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Westpac's chairman said on Wednesday, the bank will receive a protest vote against its executive remuneration plans.
64 % of Westpac shareholders voted against the remuneration report as the bank copped a first strike during this year’s AGM season.
Before the votes had even been counted, Westpac chairman Lindsay Maxsted announced the bank would receive a first strike.
“ Although the Board took events over the year into account, many have questions whether we went far enough, particularly in reducing short term variable reward paid to the CEO and other executives,” Mr Maxsted told shareholders at Wednesday’s AGM
This comes after Westpac and the ‘big-four’ banks came under fire from Australian regulator ASIC, for impropriety in a deep-dive investigation into Australia's banks.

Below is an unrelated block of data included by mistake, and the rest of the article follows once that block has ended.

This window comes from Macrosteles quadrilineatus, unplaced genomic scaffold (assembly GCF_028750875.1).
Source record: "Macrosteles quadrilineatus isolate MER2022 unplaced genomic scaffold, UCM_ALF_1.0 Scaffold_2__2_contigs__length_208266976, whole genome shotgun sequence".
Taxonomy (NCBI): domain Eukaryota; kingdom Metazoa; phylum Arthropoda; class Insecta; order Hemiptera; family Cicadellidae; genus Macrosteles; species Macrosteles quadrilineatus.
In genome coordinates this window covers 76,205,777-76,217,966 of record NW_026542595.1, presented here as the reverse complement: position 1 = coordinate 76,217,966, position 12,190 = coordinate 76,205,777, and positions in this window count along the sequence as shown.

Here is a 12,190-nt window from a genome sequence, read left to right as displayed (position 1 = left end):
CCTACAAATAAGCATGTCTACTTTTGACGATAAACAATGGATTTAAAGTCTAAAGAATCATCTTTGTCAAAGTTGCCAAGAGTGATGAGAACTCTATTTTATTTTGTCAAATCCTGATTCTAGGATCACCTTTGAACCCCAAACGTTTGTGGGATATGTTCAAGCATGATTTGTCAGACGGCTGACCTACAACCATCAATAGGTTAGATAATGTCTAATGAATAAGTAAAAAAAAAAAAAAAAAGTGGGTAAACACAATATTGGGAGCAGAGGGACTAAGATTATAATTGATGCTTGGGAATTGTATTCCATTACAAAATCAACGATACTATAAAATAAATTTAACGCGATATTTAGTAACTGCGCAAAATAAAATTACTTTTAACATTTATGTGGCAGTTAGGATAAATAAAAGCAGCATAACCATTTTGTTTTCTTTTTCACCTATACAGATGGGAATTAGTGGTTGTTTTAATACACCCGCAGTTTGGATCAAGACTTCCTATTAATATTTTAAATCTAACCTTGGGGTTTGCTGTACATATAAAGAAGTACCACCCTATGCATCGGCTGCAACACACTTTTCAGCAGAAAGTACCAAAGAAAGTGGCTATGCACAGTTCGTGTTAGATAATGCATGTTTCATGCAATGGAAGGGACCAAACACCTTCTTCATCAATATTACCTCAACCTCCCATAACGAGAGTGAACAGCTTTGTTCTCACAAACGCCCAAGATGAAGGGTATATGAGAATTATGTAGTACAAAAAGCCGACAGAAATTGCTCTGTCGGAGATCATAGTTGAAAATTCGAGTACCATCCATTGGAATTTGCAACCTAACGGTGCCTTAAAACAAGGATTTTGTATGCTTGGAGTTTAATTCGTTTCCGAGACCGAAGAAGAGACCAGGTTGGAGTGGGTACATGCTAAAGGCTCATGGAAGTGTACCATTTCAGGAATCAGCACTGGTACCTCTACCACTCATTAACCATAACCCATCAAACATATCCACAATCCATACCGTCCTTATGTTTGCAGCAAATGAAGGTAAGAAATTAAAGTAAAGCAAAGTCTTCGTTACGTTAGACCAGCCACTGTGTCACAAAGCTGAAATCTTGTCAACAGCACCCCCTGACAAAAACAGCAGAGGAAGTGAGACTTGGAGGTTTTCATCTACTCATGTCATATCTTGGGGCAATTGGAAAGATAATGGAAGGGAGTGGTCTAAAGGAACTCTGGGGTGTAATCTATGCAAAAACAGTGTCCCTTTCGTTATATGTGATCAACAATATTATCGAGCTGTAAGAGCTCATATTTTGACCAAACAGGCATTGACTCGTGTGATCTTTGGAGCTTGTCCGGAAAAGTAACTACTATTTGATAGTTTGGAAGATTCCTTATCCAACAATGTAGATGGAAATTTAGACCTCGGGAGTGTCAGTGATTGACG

Last month, Westpac reported flat growth in full-year cash earnings, due to higher costs related to refunds and legal services in the after math of the public inquiry into financial sector misconduct.
"The board takes your feedback very seriously," Mr Maxsted said.
Australian corporate rules dictate that if more than a quarter of shareholders vote against a pay proposal for two years running, they can call for the board to be removed
"Given the many concerns expressed we will reach out to more shareholders this year to fully capture and understand your views."
Westpac has already factored in $281 million for customer remediation and associated costs, but has indicated that number could continue to grow.
Westpac shares have already shed about 20% so far this year, but were up slightly on Wednesday.
Westpac shares, which were worth $39.84 in 2015 and $31.74 in January this year, were up 1.88 %t at $25.53 on Wednesday.